In 1866, the Berea College Board of Trustees appointed a Ladies Board of Care (though no explicit authority or budget accompanied the appointment). The goal of the Ladies Board of Care was to protect the college from negative publicity and it achieved this by writing regulations and meting out punishments on all infractions relating to female students. It also focused on teaching the women of the college appropriate etiquette, monitored social privileges of the women in the boarding hall, and provided oversight of the boarding halls in the community. During this time, gendered rules and regulations were enforced by two groups, the Ladies Board of Care, which governed women alone, and then the Cabinet that governed both men and women.
The Board was led by the Lady Principal and consisted of several other female staffers such as the matron of Ladies Hall. Berea’s Ladies Board included founder and faculty wives such as Matilda Hamilton Fee, women teachers such as Elizabeth Rogers, and the college president’s wife, such as Eleanor Marsh Frost.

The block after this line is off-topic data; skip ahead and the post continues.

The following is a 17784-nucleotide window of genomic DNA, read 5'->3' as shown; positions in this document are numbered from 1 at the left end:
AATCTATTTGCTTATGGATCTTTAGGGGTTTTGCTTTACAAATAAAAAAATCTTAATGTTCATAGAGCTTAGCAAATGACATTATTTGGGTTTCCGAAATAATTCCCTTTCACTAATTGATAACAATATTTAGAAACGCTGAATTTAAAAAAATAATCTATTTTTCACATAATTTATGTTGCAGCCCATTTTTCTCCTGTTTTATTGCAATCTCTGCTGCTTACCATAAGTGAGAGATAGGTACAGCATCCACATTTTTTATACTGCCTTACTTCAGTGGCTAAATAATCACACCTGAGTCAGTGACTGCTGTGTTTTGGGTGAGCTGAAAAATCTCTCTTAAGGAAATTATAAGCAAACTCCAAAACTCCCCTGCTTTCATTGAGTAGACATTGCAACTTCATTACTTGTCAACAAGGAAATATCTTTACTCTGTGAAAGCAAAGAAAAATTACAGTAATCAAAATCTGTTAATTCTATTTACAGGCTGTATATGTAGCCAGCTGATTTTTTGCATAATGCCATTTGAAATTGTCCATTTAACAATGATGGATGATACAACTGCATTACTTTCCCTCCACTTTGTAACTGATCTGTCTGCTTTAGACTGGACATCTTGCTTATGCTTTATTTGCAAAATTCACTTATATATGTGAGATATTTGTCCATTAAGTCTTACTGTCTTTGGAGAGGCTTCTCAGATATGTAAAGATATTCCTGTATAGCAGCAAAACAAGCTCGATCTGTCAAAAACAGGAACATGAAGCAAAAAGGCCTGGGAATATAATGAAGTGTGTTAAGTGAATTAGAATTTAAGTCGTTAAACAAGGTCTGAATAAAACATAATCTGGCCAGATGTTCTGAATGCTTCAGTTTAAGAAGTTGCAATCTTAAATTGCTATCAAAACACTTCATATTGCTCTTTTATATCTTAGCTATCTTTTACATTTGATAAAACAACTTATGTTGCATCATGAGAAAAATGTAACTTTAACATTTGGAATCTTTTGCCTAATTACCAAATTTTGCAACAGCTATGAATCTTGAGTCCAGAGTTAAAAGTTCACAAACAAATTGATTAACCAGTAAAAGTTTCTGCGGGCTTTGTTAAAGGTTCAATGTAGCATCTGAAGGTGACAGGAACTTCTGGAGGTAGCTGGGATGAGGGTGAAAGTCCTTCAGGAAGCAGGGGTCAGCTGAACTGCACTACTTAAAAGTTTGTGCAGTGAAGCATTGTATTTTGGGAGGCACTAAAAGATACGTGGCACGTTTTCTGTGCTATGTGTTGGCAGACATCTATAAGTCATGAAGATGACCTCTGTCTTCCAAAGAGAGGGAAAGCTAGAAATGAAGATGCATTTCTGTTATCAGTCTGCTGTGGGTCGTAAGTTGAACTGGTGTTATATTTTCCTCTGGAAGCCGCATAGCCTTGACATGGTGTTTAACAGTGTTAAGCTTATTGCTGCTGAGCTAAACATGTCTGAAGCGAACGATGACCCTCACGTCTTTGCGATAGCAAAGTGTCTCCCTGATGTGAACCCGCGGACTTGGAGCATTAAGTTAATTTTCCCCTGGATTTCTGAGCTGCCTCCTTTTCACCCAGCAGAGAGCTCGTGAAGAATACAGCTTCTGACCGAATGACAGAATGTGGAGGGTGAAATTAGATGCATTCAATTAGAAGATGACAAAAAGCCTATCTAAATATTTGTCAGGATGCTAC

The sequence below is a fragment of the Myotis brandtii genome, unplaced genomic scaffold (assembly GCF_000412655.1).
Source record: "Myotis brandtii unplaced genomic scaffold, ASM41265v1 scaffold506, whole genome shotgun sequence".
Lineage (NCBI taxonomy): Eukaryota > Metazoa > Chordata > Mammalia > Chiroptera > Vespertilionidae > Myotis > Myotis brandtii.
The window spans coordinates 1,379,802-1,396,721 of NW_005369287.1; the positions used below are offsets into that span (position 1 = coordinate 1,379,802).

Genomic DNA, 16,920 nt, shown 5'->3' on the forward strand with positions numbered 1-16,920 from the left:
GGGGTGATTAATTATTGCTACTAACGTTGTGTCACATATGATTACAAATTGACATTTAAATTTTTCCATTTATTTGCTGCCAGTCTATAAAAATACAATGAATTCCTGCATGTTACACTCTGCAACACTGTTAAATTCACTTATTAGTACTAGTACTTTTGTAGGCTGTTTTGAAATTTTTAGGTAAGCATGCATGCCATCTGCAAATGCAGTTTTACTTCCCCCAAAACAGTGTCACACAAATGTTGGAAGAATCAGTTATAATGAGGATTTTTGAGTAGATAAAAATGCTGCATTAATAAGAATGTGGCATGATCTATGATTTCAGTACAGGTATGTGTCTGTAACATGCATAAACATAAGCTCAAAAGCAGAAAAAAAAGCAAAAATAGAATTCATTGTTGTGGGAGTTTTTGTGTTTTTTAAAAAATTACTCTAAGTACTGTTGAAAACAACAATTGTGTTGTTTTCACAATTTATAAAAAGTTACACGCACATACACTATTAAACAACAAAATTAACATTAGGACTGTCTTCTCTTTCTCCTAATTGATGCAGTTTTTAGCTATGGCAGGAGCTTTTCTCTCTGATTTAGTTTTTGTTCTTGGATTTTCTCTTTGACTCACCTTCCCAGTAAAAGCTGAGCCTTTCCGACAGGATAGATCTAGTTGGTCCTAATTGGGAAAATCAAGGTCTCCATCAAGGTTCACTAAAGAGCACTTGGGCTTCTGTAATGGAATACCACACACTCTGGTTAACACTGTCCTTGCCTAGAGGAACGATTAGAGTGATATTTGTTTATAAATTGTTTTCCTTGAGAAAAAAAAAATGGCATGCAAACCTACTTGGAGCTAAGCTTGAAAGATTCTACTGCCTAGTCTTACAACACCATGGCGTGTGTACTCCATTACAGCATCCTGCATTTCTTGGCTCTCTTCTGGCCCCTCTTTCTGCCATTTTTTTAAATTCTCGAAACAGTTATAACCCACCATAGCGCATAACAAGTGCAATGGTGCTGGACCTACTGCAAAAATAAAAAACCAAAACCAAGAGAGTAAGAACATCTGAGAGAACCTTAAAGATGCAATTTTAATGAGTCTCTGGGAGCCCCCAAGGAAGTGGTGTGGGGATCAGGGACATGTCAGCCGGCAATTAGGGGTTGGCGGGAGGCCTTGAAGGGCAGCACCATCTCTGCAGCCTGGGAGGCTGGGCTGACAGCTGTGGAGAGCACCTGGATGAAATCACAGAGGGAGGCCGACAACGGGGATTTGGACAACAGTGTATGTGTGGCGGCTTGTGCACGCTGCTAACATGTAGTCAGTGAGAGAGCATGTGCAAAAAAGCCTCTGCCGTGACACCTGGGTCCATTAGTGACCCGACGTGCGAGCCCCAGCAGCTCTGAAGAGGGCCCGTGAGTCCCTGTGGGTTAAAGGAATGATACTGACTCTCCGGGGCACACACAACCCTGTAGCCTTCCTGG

During the 1880s and 1890s, numerous diseases and illnesses, such as malaria, mumps and tonsillitis, occupied the attention of the Ladies Board of Care. During this time, the Board repeatedly called on the Trustees to employ a professional nurse to supervise wellness and health matters. In calling for and such a measure the Board laid the foundation of a health program that served as a catalyst for imp roving sanitary conditions not only on campus but also in the town of Berea.
The Ladies Board functioned until the first decade of the twentieth century when replaced by the Council of the Dean of Women.